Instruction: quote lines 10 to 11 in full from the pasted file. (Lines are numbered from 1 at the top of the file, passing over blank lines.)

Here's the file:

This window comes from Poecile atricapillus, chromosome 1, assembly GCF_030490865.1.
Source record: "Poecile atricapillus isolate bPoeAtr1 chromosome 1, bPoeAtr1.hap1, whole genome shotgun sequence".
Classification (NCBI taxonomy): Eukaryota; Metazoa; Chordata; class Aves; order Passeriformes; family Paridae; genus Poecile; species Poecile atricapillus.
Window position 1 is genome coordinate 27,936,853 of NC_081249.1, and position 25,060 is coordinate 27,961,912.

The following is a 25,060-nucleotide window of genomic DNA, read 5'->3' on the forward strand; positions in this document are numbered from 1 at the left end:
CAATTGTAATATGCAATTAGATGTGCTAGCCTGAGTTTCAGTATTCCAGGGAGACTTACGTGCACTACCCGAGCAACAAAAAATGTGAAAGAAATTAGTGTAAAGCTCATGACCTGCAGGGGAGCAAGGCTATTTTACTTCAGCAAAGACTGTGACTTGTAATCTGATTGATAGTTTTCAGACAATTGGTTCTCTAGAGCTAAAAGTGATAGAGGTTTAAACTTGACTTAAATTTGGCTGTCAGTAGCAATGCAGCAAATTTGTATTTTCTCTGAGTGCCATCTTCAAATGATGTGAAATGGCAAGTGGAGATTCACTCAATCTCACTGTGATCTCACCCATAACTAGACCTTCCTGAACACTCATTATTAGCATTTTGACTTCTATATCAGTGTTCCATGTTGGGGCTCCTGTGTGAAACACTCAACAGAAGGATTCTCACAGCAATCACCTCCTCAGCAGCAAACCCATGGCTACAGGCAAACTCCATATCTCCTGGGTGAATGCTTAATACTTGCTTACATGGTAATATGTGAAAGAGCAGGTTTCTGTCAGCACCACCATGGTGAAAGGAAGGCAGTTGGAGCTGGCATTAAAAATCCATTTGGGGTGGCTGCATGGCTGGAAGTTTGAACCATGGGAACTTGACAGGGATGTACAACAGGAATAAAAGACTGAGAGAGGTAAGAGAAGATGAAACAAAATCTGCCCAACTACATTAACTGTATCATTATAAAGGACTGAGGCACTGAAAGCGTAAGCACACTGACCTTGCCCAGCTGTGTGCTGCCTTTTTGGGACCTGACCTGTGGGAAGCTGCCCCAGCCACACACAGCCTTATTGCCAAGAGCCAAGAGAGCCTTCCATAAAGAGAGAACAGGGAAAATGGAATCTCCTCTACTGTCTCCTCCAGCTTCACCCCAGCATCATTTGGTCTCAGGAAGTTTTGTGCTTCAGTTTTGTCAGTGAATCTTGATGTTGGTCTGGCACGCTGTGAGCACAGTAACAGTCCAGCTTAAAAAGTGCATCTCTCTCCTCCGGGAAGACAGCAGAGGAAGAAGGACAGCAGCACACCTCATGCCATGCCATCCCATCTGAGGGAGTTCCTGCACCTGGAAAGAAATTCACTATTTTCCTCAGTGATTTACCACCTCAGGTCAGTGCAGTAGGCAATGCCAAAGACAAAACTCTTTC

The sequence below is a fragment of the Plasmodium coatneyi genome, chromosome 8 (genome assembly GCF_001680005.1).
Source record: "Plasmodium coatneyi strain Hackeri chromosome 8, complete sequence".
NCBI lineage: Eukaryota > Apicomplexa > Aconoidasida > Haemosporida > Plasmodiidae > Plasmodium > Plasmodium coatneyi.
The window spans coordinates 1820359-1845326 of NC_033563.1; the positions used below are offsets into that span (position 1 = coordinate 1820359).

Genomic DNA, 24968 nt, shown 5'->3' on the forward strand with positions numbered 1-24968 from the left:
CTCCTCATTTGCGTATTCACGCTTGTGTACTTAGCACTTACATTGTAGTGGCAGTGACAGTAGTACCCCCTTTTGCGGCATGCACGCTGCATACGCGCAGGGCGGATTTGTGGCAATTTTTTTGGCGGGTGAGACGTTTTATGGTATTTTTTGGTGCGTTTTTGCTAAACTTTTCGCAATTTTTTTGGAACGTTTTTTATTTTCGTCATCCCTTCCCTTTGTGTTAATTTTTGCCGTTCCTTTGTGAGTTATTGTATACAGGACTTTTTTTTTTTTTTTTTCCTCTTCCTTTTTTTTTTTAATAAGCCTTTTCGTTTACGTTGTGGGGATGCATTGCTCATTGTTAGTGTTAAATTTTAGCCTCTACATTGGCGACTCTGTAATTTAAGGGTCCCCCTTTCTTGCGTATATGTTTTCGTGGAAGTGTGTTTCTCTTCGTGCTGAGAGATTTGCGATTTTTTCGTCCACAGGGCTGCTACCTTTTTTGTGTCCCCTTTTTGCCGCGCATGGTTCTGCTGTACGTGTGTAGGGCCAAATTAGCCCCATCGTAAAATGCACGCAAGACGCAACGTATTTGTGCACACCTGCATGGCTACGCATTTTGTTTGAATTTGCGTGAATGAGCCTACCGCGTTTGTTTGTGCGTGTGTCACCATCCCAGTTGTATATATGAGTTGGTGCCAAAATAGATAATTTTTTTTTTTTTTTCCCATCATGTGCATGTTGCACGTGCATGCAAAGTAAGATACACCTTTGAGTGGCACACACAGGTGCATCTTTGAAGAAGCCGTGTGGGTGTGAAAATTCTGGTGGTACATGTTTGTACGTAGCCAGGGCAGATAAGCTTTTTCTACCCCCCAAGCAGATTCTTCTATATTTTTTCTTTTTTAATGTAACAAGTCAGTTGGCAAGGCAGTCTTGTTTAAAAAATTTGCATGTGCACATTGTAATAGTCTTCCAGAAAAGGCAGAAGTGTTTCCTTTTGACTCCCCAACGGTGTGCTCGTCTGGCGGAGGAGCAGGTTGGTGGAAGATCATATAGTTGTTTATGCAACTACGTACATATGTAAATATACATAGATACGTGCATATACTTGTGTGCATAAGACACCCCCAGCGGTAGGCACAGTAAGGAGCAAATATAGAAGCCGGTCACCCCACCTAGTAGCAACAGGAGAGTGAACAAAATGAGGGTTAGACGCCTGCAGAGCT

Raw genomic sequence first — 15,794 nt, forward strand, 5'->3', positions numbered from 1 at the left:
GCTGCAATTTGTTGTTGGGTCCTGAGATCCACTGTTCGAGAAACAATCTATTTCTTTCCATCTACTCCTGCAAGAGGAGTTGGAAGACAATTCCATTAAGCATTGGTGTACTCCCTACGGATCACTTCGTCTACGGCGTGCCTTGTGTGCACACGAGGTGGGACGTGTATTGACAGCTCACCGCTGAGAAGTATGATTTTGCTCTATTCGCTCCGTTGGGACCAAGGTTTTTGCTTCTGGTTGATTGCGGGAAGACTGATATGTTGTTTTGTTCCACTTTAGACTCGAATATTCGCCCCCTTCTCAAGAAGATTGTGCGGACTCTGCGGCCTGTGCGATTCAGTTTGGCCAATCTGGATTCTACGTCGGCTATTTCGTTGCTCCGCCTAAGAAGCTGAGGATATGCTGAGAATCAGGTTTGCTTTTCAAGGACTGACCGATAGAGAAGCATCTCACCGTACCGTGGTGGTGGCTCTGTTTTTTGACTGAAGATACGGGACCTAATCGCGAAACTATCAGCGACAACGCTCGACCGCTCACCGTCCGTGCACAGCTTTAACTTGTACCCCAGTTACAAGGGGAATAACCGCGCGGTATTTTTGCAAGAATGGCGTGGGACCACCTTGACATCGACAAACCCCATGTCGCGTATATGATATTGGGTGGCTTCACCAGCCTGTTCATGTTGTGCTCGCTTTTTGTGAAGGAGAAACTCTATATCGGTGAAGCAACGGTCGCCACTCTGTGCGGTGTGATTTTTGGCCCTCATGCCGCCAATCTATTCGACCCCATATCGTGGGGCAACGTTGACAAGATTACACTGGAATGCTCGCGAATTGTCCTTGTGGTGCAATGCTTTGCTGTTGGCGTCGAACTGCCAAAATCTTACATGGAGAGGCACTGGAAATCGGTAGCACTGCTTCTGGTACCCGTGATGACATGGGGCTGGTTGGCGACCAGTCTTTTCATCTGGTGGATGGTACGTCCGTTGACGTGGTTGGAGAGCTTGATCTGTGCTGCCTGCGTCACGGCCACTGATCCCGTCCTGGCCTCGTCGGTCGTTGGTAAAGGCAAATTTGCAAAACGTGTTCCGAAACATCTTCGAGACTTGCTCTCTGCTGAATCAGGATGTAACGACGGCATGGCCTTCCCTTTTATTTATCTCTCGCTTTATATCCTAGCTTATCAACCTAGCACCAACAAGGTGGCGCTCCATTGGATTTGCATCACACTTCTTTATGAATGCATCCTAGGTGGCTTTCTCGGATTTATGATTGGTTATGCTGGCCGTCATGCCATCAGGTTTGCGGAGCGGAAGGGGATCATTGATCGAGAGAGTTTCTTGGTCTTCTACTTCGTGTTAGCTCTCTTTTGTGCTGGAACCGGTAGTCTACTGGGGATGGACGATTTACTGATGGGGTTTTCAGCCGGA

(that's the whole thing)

The window spans coordinates 1820359-1845326 of NC_033563.1; the positions used below are offsets into that span (position 1 = coordinate 1820359).

Genomic DNA, 24968 nt, shown 5'->3' on the forward strand with positions numbered 1-24968 from the left: